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Cyclops Marine 2020 - LEADERBOARD

America's Cup: First hookup in Cagliari

by Richard Gladwell/Sail-World.com/nz 4 Feb 02:01 PST 4 February 2020
Luna Rossa apparently leads INEOS Team UK caught in a hook-up off Cagliari, Sardinia on January 18, 2020. Luna Rossa dropped her rig 10 days later. © Francesco Nonnoi

Despite all the rules about teams not being permitted to sail against other AC75 class yachts, the two teams working out of Cagliari don't seem to have waited too long before going out on their first date.

Sardinia based photographer Francesco Nonnoi caught Luna Rossa Prada Pirelli sailing alongside newly arrived INEOS Team UK.

Article 15.1 of the Protocol governing the 36th America's Cup explicitly prohibits the "sailing or testing of AC75 Class Yachts in a coordinated manner with other Competitors". There are a couple of exceptions relating to competing in the actual America's Cup regatta or other official events, or in monitored practice sessions. Those exceptions won't be triggered until closer to the America's Cup World Series in Cagliari in late April.

However according to rules experts spoken to by Sail-World the rule could prove difficult to enforce.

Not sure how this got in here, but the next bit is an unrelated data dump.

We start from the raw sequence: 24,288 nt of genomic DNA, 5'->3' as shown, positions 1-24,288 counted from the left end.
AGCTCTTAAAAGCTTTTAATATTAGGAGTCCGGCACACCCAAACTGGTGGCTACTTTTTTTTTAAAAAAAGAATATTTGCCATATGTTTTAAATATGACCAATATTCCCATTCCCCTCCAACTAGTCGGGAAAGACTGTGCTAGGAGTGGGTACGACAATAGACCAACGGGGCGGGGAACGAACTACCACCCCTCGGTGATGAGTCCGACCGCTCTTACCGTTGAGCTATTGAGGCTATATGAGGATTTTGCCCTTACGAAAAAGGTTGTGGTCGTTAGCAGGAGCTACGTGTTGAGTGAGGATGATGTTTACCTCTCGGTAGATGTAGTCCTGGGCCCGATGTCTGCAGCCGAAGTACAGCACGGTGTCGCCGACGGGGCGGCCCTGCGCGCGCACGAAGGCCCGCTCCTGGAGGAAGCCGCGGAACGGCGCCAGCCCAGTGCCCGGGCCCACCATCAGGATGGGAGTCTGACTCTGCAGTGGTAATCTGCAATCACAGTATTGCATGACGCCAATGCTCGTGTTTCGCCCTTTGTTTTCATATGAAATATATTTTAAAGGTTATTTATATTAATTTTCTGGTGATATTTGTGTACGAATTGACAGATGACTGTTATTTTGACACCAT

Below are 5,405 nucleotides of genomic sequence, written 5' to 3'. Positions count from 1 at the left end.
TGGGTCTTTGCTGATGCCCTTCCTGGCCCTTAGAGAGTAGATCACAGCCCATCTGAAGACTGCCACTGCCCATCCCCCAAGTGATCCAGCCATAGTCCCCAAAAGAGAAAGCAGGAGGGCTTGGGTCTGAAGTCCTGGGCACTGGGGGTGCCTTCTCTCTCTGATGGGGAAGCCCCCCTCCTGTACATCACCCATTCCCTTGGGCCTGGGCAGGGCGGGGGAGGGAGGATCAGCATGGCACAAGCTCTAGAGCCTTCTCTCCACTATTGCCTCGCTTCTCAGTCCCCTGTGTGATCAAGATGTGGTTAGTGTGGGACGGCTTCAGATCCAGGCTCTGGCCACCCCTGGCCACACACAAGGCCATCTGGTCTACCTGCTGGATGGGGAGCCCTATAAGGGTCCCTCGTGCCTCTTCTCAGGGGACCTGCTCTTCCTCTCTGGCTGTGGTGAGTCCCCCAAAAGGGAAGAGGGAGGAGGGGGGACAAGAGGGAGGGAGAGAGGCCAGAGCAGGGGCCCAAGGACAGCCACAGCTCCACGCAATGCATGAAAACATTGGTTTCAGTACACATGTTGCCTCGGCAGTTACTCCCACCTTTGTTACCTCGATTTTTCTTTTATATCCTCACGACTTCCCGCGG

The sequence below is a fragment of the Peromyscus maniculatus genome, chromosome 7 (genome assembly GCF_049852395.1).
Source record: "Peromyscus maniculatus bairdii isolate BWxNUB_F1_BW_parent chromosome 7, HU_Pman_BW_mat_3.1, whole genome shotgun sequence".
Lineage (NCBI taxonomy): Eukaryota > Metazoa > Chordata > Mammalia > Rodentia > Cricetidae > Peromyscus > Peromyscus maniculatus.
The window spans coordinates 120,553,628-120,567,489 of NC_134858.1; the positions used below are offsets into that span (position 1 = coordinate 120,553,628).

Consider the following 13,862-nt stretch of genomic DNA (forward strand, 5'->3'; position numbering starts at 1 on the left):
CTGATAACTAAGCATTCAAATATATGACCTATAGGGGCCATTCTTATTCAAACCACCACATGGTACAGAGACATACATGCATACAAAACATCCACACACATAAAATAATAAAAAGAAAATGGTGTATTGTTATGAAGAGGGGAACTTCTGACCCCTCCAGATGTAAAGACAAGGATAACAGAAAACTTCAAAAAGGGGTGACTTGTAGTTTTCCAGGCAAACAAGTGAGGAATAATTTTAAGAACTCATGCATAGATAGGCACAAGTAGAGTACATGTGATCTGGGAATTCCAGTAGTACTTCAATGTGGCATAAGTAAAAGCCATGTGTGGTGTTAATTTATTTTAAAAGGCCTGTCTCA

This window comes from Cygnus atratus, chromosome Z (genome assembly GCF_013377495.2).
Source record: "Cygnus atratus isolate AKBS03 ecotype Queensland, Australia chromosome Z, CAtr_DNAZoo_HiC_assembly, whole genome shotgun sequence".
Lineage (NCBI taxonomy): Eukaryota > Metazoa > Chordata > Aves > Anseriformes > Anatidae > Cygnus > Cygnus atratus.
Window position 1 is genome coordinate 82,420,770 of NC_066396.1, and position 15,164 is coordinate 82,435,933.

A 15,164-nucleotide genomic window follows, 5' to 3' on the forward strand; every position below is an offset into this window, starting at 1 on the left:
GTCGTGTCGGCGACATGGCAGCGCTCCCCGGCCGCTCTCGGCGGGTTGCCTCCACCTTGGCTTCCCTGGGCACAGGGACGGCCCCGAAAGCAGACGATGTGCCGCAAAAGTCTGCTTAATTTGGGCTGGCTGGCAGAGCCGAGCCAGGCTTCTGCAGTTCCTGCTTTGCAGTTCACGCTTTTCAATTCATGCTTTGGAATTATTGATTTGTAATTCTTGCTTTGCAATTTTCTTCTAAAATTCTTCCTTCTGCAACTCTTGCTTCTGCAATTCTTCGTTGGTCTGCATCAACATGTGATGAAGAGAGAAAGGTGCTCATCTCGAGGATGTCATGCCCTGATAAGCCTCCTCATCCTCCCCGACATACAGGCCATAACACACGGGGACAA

The issue lies in the word "coordinated". In the experts' view this permitted "accidental" hookups, but prevented anything that had a formal pre-arrangement - even just by email.

Their logic was that the boats could see each other out sailing off Cagliari, and there was nothing to really stop them "hooking up" as the practice encounters are labelled.

However Sail-World understands that others do not have quite such a charitable view of the practice, and if it became commonplace then the matter could be placed in the hands of the Arbitration Panel.

The headline "Luna Rossa “asfalta” gli inglesi" in the Italian sailing magazine Giornaledellavela.com had it that the Italians had "asphalted" the British boat in a breeze blowing 15kts.

The photographer, Francesco Nonnoi, who took the shots on January 18 from long-distance, said he could not tell which boat had prevailed from his perspective. It seemed that the Italian sailing magazine's comments were based on a study of the photographs and they had not been present or made their own observation.

He added that he saw only one hook-up between the two Challengers, which took place 10 days before Luna Rossa broke her forestay chainplate, and dropped her rig.

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